The U.S. Food and Drug Administration (FDA) has announced a potential pathway to allow naloxone hydrochloride, known by the name brand Narcan, to be approved for over-the-counter use. 

The Nov. 15 Federal Register notice, “Safety and Effectiveness of Certain Naloxone Hydrochloride Drug Products for Nonprescription Use,” stated that the proposal would result in greater access to naloxone, a life-saving medication, that may prevent overdose deaths from opioids such as heroin, fentanyl and prescription opioid medications. Naloxone is easy to use and small to carry.

Naloxone, which works by blocking opioid receptors in the brain, prevented 26,463 people from overdosing between 1996 and 2014, according to the U.S. Centers for Disease Control and Prevention (CDC)

With the onset of the opioid epidemic, naloxone has become an increasingly important part of first responders’ toolkits. According to FDA Commissioner Robert M. Califf, M.D., the agency’s federal register notice is part of a continued focus on overdose prevention and reduction in substance abuse.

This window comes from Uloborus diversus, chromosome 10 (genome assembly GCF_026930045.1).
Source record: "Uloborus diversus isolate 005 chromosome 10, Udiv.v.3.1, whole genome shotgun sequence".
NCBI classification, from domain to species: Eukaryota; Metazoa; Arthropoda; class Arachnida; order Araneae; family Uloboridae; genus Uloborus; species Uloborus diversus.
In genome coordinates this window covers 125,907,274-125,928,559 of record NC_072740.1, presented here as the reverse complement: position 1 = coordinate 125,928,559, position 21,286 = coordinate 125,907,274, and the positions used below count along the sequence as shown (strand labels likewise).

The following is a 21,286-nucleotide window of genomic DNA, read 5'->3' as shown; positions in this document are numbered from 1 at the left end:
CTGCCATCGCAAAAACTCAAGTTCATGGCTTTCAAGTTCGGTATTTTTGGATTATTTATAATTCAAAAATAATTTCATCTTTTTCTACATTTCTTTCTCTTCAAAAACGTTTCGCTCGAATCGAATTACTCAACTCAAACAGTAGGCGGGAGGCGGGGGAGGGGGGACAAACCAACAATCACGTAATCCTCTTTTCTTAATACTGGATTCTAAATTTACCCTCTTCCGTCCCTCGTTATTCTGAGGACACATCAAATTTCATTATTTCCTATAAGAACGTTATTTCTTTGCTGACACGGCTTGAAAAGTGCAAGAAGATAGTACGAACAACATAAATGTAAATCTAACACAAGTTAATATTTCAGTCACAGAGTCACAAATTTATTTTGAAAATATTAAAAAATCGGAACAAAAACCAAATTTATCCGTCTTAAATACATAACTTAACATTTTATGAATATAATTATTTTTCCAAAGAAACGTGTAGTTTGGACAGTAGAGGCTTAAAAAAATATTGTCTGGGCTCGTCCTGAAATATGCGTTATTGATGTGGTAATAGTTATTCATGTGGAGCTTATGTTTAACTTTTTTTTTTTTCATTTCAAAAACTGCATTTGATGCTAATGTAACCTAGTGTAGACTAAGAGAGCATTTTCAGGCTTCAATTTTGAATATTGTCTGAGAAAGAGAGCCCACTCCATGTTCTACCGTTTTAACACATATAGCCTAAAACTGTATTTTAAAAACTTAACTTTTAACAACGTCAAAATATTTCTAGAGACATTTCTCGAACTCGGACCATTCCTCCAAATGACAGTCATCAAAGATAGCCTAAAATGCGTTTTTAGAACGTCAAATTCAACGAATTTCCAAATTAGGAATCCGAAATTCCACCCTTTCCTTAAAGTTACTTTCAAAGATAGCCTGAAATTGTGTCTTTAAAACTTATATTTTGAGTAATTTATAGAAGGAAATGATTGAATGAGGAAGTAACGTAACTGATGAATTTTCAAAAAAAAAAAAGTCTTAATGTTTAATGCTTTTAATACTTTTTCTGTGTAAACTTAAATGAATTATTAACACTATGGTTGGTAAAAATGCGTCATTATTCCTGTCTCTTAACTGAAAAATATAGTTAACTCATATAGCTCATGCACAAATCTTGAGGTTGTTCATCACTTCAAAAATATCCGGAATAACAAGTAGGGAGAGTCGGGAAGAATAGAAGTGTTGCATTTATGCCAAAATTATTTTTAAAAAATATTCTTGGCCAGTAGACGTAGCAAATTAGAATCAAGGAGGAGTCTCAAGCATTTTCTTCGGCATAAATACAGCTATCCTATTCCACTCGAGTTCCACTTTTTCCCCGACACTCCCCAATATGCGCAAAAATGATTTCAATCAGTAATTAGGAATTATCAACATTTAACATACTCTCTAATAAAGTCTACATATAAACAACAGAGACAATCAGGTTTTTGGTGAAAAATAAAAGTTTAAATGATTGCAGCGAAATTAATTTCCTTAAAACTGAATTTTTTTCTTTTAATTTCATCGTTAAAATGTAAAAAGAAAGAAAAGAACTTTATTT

The notice submitted to the federal register included a preliminary assessment of potential non-prescription naloxone products. This assessment found that naloxone products such as a 4-milligram nasal spray and 2-milligram autoinjector could be “approvable as safe and effective” for non-prescription use. The nasal spray would be applied in the nose, while the autoinjector would either be applied to muscle tissue (intramuscularly) or beneath the skin (subcutaneously). According to the FDA, the intent of this assessment is to facilitate the development and approval of over-the-counter naloxone products.

While this assessment is a promising step forward, it will be up to private device manufacturers to demonstrate that these products are safe and effective. The FDA stated that the assessment “does not mandate an immediately effective switch to nonprescription/over-the-counter (OTC) availability for naloxone.” With the assessment in place, the FDA has signaled to manufacturers that they are willing to review nonprescription naloxone products.

While the FDA’s actions are not definitive, Commissioner Califf was optimistic in his outlook, stating, “Today’s action supports our efforts to combat the opioid overdose crisis by helping expand access to naloxone.”